So for anyone who read my first post, I did mention somewhere that occasionally I play video games, you know much like most people my age and younger… and even older… let’s just say like most people. Now I am not a great gamer, I often die on very simple things and can’t beat what others would consider easy but despite this I tend to find a game every once in awhile that I enjoy despite my countless deaths that happen because it is me. So with this being my first review of a game please realize, what I may have died countless times from you could do with your eyes closed and what I found frustrating or annoying you may have fun with. With that let me go with my most recent game completion Middle-Earth: Shadow of Mordor.
Middle-Earth: Shadow of Mordor is an open world hack and slash style RPG. The story takes place in the Lord of the Rings world sometime before the actual events of the book/movie/game trilogy play out. You play as Talion, a ranger of Gondor tasked with guarding the border of Mordor at the Black Gate, before it is the dark and creepy Black Gate you see in the second movie I believe it was. The story has a sort of generic plot in a sense where Talion witnesses his family brutally murdered for a blood sacrifice, right before he himself is murdered, by servants of Sauron, a few moments later (well at least for you, who knows how long it was for Talion) Talion wakes up and starts recollecting memories of what happened, realizing he is now haunted by a Wraith and is on the edge of life and death, which gives him all sorts of useful abilities throughout the game.
Essentially you are now thrust quickly into the open world environment and go on a vengeance fueled killing spree taking out Uruk Captains and Warchiefs. Both of which are in endless supply because 1) the game wants you to have things to do and 2) it fits with the story because as long as an Uruk is willing to kill whomever is shouting out the orders or is able to show off their skill (by let’s say killing you) they can become a Captain or Warchief. So yes as I just mentioned there, if you are killed by rabble in a fight because let us just say you are overwhelmed since it can happen, that rabble now becomes a Captain whom is significantly harder to kill.
Captains and Warchiefs though are obviously not invincible, each coming with their own weaknesses and strengths. For example Random Captain #1 can be immune to stealth and ranged attacks but vulnerable to combat attacks. Added onto this he may have a fear of caragors and become enraged when struck by explosives. So against this Captain you would want to use sword combat but not try to sneak up on him and slice his throat when he isn’t looking.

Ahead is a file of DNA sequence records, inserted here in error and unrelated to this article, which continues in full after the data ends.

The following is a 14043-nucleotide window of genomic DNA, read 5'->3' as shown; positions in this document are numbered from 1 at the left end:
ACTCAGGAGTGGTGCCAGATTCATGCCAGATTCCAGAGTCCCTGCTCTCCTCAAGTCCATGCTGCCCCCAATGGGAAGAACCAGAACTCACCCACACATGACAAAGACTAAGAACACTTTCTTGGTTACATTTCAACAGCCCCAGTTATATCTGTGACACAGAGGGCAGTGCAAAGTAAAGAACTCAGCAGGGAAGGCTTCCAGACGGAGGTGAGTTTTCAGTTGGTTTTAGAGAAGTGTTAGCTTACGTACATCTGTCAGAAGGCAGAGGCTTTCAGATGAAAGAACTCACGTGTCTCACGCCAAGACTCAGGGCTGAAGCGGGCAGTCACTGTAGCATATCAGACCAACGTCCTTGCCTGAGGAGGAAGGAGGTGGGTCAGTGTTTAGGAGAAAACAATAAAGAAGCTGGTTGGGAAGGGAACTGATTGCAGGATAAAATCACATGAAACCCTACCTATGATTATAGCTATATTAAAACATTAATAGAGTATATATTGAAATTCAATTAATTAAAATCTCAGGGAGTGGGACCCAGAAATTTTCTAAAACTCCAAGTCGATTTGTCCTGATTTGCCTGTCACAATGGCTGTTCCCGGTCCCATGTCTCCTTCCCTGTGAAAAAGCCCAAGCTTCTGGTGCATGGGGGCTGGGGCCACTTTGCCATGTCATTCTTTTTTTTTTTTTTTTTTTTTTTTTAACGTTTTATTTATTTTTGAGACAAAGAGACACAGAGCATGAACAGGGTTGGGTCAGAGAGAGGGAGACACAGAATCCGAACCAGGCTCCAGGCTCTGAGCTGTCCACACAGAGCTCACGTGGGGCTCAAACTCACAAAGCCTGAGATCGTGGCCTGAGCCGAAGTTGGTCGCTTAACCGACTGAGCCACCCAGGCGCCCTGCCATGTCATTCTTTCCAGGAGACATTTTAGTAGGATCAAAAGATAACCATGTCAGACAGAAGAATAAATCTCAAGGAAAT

To figure out the strengths and weaknesses of Captains you have to find intel, this can be carried on orcs which then require you to grab the orc and use your wraith powers to find the information or the intel can be found occasionally across the map just lying on tables or bodies. Knowing this intel can lead a fight from being long and tedious, to being over in a few seconds if the weaknesses are used against them correctly.
Gameplay and Combat for Middle-Earth: Shadow of Mordor is immensely similar to other games. The free run, stealth, and I would say even a little bit of the combat is nearly the exact same as what can be seen in any of the Assassins Creed games that have been coming out for the last 7 years now. The combat itself though is nearly a pure copy of the Batman: Arkham series of games, except instead of just knocking people out you are killing them brutally for murdering your family. The two when combined create a perfect blend that works amazingly well with the setting of the game, so really I give a pass here that I thought of other games playing it.
One of the more, I would say unique I suppose, features of the game is the plethora of Wraith abilities you gain through the games progress. Near I would say the halfway point to three quarters completion you gain the ability to Dominate the minds of Uruk. Starting out with just lowly rabble such as archers, warriors and defenders, you quickly progress to being able to Dominate the minds of Captains and even Warchiefs, giving yourself your own personal army. Which while also being part of the story, makes for some fun and interesting fights against other Captains and Warchiefs when you pit them against each other.
I heard from a few sources on the internet that the game was apparently rife with bugs, so I must have gotten lucky since I did not personally notice any in my playthrough. I thoroughly enjoyed my time, despite being short, in the game. It was one of those titles that isn’t overly hard if done right, but can be unforgiving if you try to muscle your way through something the wrong way, like going against a Warchief, all of his bodyguards, and not knowing a single one of their weaknesses or strengths until mid fight. For me this almost always led to my death which then meant either more Captains, stronger Captains, or stronger Warchiefs as they leveled up through my deaths.
I have already finished the main story, which is sadly fairly short. Though I also spent quite a bit of my time also running around finding the collectible artifacts as well as doing the side mission to free slaves or to improve my weapons. Which probably made the game easier than it should have been when completely upgraded. I would still recommend this game to a fan of LotR or even Assassins Creed since the game reminded me of that series a lot while playing it. I also think this game has the potential to have some stellar DLC to come out in the future, so it will be fun to see what comes along.
Now most reviews I see usually give a score… or +/- of the game at the end for the TL;DR section… and I kinda don’t want to honestly… but I will at least give a simple out of 10 score to make people happy.
So if I were to score the game I would give it an…. 8 out of 10.